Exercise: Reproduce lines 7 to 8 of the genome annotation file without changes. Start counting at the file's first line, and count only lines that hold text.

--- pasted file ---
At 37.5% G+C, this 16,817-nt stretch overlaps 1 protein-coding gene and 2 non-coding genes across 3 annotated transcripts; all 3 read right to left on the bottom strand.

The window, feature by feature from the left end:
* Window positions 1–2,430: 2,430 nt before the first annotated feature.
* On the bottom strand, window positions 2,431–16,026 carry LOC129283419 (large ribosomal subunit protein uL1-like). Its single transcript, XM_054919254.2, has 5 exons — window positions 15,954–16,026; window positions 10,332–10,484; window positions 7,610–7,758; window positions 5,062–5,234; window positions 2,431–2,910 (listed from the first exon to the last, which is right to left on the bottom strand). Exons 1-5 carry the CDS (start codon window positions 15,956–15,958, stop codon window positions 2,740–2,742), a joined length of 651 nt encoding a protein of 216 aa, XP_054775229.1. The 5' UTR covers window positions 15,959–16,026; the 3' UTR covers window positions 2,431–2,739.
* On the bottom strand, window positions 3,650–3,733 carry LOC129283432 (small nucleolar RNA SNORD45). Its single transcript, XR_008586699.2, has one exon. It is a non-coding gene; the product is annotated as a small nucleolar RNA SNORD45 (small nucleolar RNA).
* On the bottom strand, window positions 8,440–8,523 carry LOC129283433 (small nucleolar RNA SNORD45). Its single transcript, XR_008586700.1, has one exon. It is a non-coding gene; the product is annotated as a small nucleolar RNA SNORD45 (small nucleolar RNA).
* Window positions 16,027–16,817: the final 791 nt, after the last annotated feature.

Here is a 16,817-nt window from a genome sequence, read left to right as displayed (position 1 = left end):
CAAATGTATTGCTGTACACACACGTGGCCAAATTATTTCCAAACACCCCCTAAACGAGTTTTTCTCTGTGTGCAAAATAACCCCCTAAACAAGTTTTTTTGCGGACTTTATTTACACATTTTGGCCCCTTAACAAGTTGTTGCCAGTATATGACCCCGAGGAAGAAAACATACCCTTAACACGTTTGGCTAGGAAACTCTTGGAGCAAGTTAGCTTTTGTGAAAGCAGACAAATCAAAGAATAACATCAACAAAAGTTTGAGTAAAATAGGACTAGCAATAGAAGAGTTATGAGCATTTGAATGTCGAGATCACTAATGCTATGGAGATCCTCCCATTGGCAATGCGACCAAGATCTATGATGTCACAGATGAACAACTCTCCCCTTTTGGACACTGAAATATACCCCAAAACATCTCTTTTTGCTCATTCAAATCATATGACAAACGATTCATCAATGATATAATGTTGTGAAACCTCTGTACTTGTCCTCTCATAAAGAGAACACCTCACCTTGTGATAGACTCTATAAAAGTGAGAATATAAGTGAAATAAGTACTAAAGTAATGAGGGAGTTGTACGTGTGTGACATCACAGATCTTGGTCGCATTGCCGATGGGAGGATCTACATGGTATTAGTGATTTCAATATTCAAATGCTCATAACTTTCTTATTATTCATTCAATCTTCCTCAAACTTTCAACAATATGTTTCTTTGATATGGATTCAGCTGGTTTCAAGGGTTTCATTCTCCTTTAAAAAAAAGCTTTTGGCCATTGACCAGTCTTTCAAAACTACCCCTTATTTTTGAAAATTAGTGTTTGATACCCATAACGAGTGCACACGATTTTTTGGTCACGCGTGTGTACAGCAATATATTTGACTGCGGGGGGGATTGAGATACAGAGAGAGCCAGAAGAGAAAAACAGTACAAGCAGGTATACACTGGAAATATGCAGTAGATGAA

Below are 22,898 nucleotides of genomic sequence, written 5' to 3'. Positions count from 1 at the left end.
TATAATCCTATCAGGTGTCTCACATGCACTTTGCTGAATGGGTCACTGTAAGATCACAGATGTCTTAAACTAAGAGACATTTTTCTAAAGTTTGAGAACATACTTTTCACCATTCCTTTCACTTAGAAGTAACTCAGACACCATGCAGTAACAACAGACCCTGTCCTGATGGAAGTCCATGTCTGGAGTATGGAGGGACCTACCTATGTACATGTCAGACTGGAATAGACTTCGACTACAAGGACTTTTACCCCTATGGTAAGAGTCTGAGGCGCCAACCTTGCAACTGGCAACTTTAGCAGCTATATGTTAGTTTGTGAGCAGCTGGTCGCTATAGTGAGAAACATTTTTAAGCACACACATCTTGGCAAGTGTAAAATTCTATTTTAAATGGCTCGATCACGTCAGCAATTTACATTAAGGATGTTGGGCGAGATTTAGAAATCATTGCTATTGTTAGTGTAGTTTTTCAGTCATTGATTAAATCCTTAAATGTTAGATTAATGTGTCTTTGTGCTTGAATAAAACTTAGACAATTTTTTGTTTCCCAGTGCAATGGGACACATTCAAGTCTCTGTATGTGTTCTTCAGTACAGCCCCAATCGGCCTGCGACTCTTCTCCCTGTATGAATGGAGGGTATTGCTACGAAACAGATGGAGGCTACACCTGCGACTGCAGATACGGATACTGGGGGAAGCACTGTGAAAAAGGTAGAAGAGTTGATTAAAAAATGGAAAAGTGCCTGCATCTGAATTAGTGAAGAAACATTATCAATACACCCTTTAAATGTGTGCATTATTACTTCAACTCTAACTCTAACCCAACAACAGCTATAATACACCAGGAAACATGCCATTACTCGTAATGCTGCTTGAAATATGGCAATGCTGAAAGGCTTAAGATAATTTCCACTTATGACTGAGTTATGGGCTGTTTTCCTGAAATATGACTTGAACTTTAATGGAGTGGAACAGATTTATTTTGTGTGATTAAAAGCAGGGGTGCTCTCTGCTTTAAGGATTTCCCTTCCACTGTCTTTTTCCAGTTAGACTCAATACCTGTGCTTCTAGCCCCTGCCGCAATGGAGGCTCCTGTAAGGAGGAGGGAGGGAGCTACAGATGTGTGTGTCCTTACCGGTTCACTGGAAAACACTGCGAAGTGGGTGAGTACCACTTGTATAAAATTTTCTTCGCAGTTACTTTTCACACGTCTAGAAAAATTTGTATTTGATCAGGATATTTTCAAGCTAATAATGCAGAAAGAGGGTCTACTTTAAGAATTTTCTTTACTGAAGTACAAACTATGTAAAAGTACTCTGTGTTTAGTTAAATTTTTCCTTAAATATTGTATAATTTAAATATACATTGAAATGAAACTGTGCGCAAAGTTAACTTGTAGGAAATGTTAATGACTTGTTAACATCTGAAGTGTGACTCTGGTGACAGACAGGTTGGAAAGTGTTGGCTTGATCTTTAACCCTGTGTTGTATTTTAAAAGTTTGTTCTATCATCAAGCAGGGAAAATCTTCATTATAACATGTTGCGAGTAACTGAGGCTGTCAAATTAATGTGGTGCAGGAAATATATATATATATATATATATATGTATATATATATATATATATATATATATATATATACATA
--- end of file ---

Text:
* Window positions 16,027–16,817: the final 791 nt, after the last annotated feature.

Here is a 16,817-nt window from a genome sequence, read left to right as displayed (position 1 = left end):